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Biological Sciences
Research Highlights

May 2005

Study of rare tautomers featured on journal cover

Work performed under the U.S. Department of Energy's Low-Dose Radiation Research Program is featured on the cover of the May 21, 2005 issue of Physical Chemistry Chemical Physics.

The graphic, which shows a possible mechanism of destruction of the six-member ring structure of uracil, accompanies a research paper entitled "Stabilization of very rare tautomers of uracil by an excess electron." The authors are PNNL chemist Maciek Gutowski and Polish scientists Rafal Bachorz, and Janusz Rak from the University of Gdansk and Adam Mickiewicz University, respectively.

A tautomer is one of two or more structural isomers—a compound having the same molecular formula but different structures—that exist in equilibrium and are readily converted from one isomeric form to another. Rare tautomers of nucleic acid bases are involved in mispairing of nucleic acid bases in DNA and thus in the development of point mutations. PNNL scientists are uncovering a molecular pathway of destruction of the six-member ring structure of pyrimidine bases by low-energy electrons. In the current work, the scientists focused on chemical transformations of nucleic acid bases induced by low-energy electrons.

The Low-Dose Radiation Research Program supports fundamental science to determine health risks from exposures to low levels of radiation. DNA damage from radiation-induced mutation is potentially a critical pathway to adverse health effects. For example, single- and double-strand breaks in DNA are induced by lesions formed by low-energy electrons, which are produced in copious amounts by high-energy radiation. The molecular mechanism forming these lesions is not yet known.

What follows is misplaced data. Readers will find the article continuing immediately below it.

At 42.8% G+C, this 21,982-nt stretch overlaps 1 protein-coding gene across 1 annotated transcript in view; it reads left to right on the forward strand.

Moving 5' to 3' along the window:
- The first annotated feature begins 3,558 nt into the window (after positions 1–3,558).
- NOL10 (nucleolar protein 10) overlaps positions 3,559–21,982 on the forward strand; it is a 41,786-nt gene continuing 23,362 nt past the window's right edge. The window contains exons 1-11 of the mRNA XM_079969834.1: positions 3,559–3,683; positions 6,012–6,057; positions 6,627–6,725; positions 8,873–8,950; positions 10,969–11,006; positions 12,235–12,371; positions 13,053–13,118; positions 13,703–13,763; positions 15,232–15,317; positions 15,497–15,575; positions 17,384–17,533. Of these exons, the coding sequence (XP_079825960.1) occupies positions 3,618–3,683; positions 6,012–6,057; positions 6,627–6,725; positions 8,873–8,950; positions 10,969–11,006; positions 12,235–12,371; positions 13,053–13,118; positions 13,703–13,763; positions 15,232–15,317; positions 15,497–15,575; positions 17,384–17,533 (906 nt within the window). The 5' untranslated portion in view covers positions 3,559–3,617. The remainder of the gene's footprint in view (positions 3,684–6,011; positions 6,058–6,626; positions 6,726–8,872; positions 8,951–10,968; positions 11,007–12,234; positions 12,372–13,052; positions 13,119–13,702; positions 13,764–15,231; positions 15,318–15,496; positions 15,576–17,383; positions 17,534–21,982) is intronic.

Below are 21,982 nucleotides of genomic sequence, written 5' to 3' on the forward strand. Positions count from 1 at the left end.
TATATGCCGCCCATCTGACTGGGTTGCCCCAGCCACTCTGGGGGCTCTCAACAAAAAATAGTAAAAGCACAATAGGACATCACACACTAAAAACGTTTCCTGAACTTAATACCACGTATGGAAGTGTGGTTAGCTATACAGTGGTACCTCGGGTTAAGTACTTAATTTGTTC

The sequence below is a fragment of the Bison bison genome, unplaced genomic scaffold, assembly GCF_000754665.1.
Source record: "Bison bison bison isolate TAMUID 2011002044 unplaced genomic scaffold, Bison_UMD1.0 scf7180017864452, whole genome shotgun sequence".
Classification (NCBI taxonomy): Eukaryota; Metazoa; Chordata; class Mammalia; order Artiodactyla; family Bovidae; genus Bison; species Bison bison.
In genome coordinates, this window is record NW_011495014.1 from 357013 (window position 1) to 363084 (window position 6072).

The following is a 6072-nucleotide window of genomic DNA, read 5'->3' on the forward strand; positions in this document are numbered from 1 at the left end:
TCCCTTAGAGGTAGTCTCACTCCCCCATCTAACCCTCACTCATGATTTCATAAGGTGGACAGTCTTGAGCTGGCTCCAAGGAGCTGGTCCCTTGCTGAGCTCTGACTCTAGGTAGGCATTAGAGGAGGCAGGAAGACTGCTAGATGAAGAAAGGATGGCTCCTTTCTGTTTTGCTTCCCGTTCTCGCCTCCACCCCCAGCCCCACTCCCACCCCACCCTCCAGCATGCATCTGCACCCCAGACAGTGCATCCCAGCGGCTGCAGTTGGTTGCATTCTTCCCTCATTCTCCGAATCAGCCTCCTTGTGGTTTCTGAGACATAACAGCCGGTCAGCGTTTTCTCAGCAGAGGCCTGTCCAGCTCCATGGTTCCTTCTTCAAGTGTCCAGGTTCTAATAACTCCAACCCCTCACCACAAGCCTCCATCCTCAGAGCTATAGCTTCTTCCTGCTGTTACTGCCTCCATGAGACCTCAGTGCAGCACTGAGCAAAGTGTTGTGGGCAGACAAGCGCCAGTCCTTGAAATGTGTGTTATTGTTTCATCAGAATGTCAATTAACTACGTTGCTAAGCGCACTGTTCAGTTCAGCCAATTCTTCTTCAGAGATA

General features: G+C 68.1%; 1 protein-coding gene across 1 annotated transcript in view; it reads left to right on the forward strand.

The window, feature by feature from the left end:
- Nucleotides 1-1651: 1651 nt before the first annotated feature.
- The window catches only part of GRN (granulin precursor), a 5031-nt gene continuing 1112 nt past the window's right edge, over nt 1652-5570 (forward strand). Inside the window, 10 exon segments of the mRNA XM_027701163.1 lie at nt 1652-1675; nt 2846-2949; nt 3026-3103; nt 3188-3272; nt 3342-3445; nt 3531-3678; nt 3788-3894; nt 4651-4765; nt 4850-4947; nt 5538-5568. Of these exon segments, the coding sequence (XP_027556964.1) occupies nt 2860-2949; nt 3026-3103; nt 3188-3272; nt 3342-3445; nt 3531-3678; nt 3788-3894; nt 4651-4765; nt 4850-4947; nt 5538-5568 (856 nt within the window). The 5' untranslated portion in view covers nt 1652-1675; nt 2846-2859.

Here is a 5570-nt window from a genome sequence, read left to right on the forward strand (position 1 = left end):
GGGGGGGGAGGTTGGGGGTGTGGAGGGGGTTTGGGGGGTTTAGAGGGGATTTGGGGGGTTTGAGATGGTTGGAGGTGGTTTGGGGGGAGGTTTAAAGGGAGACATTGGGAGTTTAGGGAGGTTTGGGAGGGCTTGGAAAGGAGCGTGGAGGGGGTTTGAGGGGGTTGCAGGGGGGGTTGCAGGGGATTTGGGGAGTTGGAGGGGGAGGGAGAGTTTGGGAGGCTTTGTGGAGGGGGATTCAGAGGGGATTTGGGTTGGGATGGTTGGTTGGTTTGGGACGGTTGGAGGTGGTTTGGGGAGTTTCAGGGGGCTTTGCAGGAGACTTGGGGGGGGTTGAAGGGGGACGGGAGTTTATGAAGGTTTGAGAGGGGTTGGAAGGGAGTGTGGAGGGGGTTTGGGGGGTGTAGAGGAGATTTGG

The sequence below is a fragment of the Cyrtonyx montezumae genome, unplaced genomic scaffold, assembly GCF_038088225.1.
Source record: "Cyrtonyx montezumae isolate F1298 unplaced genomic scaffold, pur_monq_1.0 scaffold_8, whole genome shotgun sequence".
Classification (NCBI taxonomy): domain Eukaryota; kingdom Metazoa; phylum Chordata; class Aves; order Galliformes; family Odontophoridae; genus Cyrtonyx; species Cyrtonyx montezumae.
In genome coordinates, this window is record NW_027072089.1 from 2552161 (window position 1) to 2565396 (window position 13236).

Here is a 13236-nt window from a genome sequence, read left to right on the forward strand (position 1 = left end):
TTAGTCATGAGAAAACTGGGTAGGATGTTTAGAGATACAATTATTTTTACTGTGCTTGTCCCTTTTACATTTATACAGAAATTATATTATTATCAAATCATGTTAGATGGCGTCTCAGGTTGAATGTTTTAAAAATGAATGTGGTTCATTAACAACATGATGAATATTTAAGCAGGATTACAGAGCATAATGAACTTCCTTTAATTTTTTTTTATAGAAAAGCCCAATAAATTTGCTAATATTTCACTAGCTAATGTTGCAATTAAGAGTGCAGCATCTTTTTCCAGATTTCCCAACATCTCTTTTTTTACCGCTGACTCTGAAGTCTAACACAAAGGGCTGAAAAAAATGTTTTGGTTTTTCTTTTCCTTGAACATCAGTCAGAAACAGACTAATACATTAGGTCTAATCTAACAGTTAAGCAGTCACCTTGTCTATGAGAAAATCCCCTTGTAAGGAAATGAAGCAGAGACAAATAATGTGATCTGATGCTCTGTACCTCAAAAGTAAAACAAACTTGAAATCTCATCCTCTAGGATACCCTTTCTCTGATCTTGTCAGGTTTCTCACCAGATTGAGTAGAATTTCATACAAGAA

The principal finding is that low-energy electrons favor very unusual tautomers of nucleic acid bases. These are not canonical or conventional rare tautomers, in which proton transfer takes place between electronegative atoms N or O. Instead, the most stable anionic tautomers result from enamine-imine transformation—where a proton is transferred from a nitrogen atom to a carbon atom. These new tautomers might affect the structure and properties of DNA and RNA. In particular, they undergo a barrier-free decomposition of the ring structure of a nucleic acid base upon an excess electron detachment (this is what is shown on the cover). These decompositions might be viewed as lesions to DNA or RNA. The new anionic tautomers might contribute to the chemistry of RNA and DNA exposed to low-energy electrons in condensed-phase environments. The researchers will continue to explore this problem.

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